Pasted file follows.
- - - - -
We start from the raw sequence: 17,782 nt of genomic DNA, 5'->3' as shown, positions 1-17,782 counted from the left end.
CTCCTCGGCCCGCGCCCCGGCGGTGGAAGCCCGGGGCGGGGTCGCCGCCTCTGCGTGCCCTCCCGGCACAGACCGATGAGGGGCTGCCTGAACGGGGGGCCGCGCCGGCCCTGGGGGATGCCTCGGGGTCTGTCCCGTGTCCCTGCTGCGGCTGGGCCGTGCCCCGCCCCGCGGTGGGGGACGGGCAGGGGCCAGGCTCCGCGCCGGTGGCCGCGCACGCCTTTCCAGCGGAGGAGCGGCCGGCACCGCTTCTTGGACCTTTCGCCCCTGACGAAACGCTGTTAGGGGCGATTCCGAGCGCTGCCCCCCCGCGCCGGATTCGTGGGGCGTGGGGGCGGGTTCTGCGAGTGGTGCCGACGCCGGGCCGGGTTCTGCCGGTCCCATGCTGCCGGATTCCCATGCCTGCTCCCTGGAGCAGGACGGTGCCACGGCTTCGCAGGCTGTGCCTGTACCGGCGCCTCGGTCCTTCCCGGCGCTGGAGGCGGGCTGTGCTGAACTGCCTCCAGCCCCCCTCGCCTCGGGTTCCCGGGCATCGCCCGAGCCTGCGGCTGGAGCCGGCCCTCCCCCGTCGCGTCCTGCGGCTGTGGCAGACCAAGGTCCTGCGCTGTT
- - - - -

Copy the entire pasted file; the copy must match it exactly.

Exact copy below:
We start from the raw sequence: 17,782 nt of genomic DNA, 5'->3' as shown, positions 1-17,782 counted from the left end.
CTCCTCGGCCCGCGCCCCGGCGGTGGAAGCCCGGGGCGGGGTCGCCGCCTCTGCGTGCCCTCCCGGCACAGACCGATGAGGGGCTGCCTGAACGGGGGGCCGCGCCGGCCCTGGGGGATGCCTCGGGGTCTGTCCCGTGTCCCTGCTGCGGCTGGGCCGTGCCCCGCCCCGCGGTGGGGGACGGGCAGGGGCCAGGCTCCGCGCCGGTGGCCGCGCACGCCTTTCCAGCGGAGGAGCGGCCGGCACCGCTTCTTGGACCTTTCGCCCCTGACGAAACGCTGTTAGGGGCGATTCCGAGCGCTGCCCCCCCGCGCCGGATTCGTGGGGCGTGGGGGCGGGTTCTGCGAGTGGTGCCGACGCCGGGCCGGGTTCTGCCGGTCCCATGCTGCCGGATTCCCATGCCTGCTCCCTGGAGCAGGACGGTGCCACGGCTTCGCAGGCTGTGCCTGTACCGGCGCCTCGGTCCTTCCCGGCGCTGGAGGCGGGCTGTGCTGAACTGCCTCCAGCCCCCCTCGCCTCGGGTTCCCGGGCATCGCCCGAGCCTGCGGCTGGAGCCGGCCCTCCCCCGTCGCGTCCTGCGGCTGTGGCAGACCAAGGTCCTGCGCTGTT